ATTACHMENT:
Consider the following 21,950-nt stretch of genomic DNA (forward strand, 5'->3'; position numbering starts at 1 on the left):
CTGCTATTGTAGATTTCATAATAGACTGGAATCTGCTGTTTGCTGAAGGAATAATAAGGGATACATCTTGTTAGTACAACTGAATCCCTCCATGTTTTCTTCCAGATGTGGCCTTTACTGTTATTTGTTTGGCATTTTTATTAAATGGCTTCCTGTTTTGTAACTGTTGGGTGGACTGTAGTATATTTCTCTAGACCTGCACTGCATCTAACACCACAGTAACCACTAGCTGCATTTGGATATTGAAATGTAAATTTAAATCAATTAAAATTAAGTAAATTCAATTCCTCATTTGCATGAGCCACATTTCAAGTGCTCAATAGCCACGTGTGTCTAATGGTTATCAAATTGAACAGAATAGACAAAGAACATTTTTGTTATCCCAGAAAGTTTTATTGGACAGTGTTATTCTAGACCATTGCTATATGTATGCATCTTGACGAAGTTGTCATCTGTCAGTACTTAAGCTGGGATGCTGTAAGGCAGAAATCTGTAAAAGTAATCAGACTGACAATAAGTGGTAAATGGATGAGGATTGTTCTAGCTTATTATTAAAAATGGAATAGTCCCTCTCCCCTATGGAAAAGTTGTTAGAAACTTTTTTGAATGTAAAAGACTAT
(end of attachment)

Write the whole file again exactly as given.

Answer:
Consider the following 21,950-nt stretch of genomic DNA (forward strand, 5'->3'; position numbering starts at 1 on the left):
CTGCTATTGTAGATTTCATAATAGACTGGAATCTGCTGTTTGCTGAAGGAATAATAAGGGATACATCTTGTTAGTACAACTGAATCCCTCCATGTTTTCTTCCAGATGTGGCCTTTACTGTTATTTGTTTGGCATTTTTATTAAATGGCTTCCTGTTTTGTAACTGTTGGGTGGACTGTAGTATATTTCTCTAGACCTGCACTGCATCTAACACCACAGTAACCACTAGCTGCATTTGGATATTGAAATGTAAATTTAAATCAATTAAAATTAAGTAAATTCAATTCCTCATTTGCATGAGCCACATTTCAAGTGCTCAATAGCCACGTGTGTCTAATGGTTATCAAATTGAACAGAATAGACAAAGAACATTTTTGTTATCCCAGAAAGTTTTATTGGACAGTGTTATTCTAGACCATTGCTATATGTATGCATCTTGACGAAGTTGTCATCTGTCAGTACTTAAGCTGGGATGCTGTAAGGCAGAAATCTGTAAAAGTAATCAGACTGACAATAAGTGGTAAATGGATGAGGATTGTTCTAGCTTATTATTAAAAATGGAATAGTCCCTCTCCCCTATGGAAAAGTTGTTAGAAACTTTTTTGAATGTAAAAGACTAT